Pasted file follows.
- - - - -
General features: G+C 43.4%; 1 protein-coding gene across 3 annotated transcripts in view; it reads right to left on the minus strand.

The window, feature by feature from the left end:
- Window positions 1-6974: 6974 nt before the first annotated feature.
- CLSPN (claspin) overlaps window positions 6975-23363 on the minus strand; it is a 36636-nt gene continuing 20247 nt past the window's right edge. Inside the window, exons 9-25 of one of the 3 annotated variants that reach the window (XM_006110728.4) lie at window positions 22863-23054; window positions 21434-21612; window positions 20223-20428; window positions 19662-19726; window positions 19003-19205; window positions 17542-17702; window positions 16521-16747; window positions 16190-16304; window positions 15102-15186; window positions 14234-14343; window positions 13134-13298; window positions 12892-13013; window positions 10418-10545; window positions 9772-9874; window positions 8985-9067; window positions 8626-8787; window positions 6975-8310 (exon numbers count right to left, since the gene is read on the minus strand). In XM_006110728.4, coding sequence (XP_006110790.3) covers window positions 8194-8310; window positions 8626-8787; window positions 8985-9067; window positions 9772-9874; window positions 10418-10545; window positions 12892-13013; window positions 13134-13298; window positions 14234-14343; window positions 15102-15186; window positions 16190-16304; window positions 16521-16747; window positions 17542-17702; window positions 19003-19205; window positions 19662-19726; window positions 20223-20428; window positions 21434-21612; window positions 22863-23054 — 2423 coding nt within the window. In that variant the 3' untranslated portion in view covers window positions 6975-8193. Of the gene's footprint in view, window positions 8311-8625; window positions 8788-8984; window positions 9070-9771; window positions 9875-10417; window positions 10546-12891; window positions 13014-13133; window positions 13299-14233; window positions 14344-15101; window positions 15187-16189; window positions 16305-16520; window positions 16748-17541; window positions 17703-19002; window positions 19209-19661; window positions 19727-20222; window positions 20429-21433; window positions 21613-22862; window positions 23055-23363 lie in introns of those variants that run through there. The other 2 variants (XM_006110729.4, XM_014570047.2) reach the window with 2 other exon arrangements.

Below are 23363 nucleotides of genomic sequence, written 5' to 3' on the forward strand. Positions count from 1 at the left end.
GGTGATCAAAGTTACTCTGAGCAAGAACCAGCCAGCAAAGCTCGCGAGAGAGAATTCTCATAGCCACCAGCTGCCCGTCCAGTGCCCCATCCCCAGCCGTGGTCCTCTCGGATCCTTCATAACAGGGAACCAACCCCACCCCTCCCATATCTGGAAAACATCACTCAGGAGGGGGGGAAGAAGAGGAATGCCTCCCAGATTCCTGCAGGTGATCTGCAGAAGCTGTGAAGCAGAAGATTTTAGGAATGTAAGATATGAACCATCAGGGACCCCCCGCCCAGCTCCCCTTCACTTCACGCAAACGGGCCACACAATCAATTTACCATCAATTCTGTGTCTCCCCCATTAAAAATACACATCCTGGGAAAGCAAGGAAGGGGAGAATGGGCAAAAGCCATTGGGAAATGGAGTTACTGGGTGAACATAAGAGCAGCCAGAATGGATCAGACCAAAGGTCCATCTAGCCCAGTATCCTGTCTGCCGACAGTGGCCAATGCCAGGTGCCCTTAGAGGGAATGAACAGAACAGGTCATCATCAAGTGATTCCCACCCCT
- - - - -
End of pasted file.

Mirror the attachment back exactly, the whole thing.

General features: G+C 43.4%; 1 protein-coding gene across 3 annotated transcripts in view; it reads right to left on the minus strand.

The window, feature by feature from the left end:
- Window positions 1-6974: 6974 nt before the first annotated feature.
- CLSPN (claspin) overlaps window positions 6975-23363 on the minus strand; it is a 36636-nt gene continuing 20247 nt past the window's right edge. Inside the window, exons 9-25 of one of the 3 annotated variants that reach the window (XM_006110728.4) lie at window positions 22863-23054; window positions 21434-21612; window positions 20223-20428; window positions 19662-19726; window positions 19003-19205; window positions 17542-17702; window positions 16521-16747; window positions 16190-16304; window positions 15102-15186; window positions 14234-14343; window positions 13134-13298; window positions 12892-13013; window positions 10418-10545; window positions 9772-9874; window positions 8985-9067; window positions 8626-8787; window positions 6975-8310 (exon numbers count right to left, since the gene is read on the minus strand). In XM_006110728.4, coding sequence (XP_006110790.3) covers window positions 8194-8310; window positions 8626-8787; window positions 8985-9067; window positions 9772-9874; window positions 10418-10545; window positions 12892-13013; window positions 13134-13298; window positions 14234-14343; window positions 15102-15186; window positions 16190-16304; window positions 16521-16747; window positions 17542-17702; window positions 19003-19205; window positions 19662-19726; window positions 20223-20428; window positions 21434-21612; window positions 22863-23054 — 2423 coding nt within the window. In that variant the 3' untranslated portion in view covers window positions 6975-8193. Of the gene's footprint in view, window positions 8311-8625; window positions 8788-8984; window positions 9070-9771; window positions 9875-10417; window positions 10546-12891; window positions 13014-13133; window positions 13299-14233; window positions 14344-15101; window positions 15187-16189; window positions 16305-16520; window positions 16748-17541; window positions 17703-19002; window positions 19209-19661; window positions 19727-20222; window positions 20429-21433; window positions 21613-22862; window positions 23055-23363 lie in introns of those variants that run through there. The other 2 variants (XM_006110729.4, XM_014570047.2) reach the window with 2 other exon arrangements.

Below are 23363 nucleotides of genomic sequence, written 5' to 3' on the forward strand. Positions count from 1 at the left end.
GGTGATCAAAGTTACTCTGAGCAAGAACCAGCCAGCAAAGCTCGCGAGAGAGAATTCTCATAGCCACCAGCTGCCCGTCCAGTGCCCCATCCCCAGCCGTGGTCCTCTCGGATCCTTCATAACAGGGAACCAACCCCACCCCTCCCATATCTGGAAAACATCACTCAGGAGGGGGGGAAGAAGAGGAATGCCTCCCAGATTCCTGCAGGTGATCTGCAGAAGCTGTGAAGCAGAAGATTTTAGGAATGTAAGATATGAACCATCAGGGACCCCCCGCCCAGCTCCCCTTCACTTCACGCAAACGGGCCACACAATCAATTTACCATCAATTCTGTGTCTCCCCCATTAAAAATACACATCCTGGGAAAGCAAGGAAGGGGAGAATGGGCAAAAGCCATTGGGAAATGGAGTTACTGGGTGAACATAAGAGCAGCCAGAATGGATCAGACCAAAGGTCCATCTAGCCCAGTATCCTGTCTGCCGACAGTGGCCAATGCCAGGTGCCCTTAGAGGGAATGAACAGAACAGGTCATCATCAAGTGATTCCCACCCCT